diamond geezer

 Wednesday, October 27, 2010

Earl's Sluice

South of the Thames, lost rivers are always harder to find. The land's flatter, the contours less distinct, and any former watercourse more completely eradicated. Take, for example, these two conjoined streams flowing north from sort-of-Peckham towards Rotherhithe-ish. To the west was the Earl's Sluice, and to the east was the Peck (I'm sure you can spot the suburb-naming connection there). Neither is especially well documented. Wikipedia's take on the Peck, for example, stretches to less than 50 words and an irrelevant photo. My apologies, therefore, because these latest watery jaunts are going to be less precise than usual. But I'll do my best.

First I'm going to follow the Earl's Sluice from its source to its confluence with the Peck. The river's named after the Duke of Gloucester, allegedly, who was Lord of the manor round here in the time of Henry I. Its headwaters were on Denmark Hill (yes, there's a clue in the word 'hill'), close to the twin healthcare behemoths of the Maudsley and King's College Hospitals. But there's nothing in Ruskin Park today to hint that a river ever started here, apart from a mild slope and an ornamental lake. The closest water feature to the source is the park's paddling pool, currently drained for the winter (and ideal for teaching your toddler how to ride a bike). The river flowed north, where the electricity substation now is (and where 71 residential units and a mixed office development soon will be). A series of backstreets follow, some pleasantly terracey, others the sort of social housing where a teenager named Edvin might be stabbed to death. We're in Camberwell here, a settlement named after its groundwater. The original "Camber Well" provided liquid sustenance for ancient residents of Peckham and Dulwich, and was recently uncovered in Noreen's back garden in nearby Grove Park. There's tons more here, if you're interested (and I was).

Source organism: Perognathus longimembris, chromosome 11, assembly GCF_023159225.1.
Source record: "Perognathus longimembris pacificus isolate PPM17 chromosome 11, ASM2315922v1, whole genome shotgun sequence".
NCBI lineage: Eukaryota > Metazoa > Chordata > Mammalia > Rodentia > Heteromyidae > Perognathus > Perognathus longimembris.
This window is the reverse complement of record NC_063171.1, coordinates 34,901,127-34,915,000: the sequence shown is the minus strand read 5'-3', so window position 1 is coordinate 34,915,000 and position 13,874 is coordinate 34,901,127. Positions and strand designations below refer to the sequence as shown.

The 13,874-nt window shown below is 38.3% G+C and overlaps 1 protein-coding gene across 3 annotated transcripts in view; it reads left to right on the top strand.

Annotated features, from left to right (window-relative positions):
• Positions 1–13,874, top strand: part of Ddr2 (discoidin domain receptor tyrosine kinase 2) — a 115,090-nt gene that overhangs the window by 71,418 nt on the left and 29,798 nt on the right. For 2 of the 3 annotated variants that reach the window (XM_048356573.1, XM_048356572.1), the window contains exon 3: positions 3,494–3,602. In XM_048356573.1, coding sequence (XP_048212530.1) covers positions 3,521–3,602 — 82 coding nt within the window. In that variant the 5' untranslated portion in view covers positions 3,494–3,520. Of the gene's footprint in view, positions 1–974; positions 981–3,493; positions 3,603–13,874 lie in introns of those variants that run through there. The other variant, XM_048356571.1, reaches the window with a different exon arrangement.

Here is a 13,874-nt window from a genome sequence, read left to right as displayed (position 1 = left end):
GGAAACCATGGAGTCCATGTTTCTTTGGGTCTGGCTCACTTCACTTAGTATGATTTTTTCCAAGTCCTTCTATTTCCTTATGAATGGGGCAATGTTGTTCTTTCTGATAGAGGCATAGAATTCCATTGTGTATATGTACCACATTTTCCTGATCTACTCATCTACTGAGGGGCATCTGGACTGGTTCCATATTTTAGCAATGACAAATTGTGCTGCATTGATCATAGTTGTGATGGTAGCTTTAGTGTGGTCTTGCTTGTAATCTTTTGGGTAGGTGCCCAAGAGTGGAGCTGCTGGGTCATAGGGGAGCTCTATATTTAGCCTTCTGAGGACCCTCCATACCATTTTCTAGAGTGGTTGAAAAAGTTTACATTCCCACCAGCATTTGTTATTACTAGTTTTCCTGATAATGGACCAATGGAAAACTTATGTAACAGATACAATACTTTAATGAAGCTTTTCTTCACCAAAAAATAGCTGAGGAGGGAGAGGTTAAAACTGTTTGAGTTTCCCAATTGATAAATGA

From Camberwell Green we head north along Camberwell Road as far as the park entrance, at which point the Earl's Sluice dog-legged abruptly right. Burgess Park didn't exist in those days - it's a surprisingly recent intervention, created since the war by filling in a canal and demolishing umpteen streets. The most charming bits of the park are the bits they didn't destroy, like the old lime kiln and the ornate Passmore Edwards Library. There's also a more recent Arts Centre, plus an undulating cycle track where I watched a lone fox sunbathing in broad daylight. But the Earl's Sluice missed all of that and ran instead along Albany Road, where the park rubs up against the monstrous slab blocks of the Aylesbury Estate. There's one single clue to the river's burial, which is a green stinkpipe emerging from the pavement at the junction with Bagshot Street.

Next up, Monopoly's bargain basement - the Old Kent Road. It's a brief crossing, straight into the Southernwood Retail Park (where Currys and Argos no doubt each pay considerably more than £2 rent). More interesting is Rolls Road, whose Victorian brick wall sort-of follows the old river. This gappy barrier was formerly the southern perimeter of the Bricklayers Arms Goods Depot - the last remnants of a misguided early Victorian attempt to create a major London rail terminus far from the centre of town. The station complex is now covered by boxy housing, but a couple of buildings survive as the local stables and a still-functioning forge. And then somewhere along the Rotherhithe New Road, close to Millwall's Den, is the point where the Earl's Sluice joined up with its partner the Peck. Tomorrow I'll guide you back here via river number two.

» A very approximate map of the Earl's Sluice and Peck's course (my best Google map attempt)

» Previous rivers in this series: Fleet, Westbourne, Falcon Brook, Counters Creek, Neckinger, Hackney Brook, Effra, Walbrook, Pudding Mill, Stamford Brook

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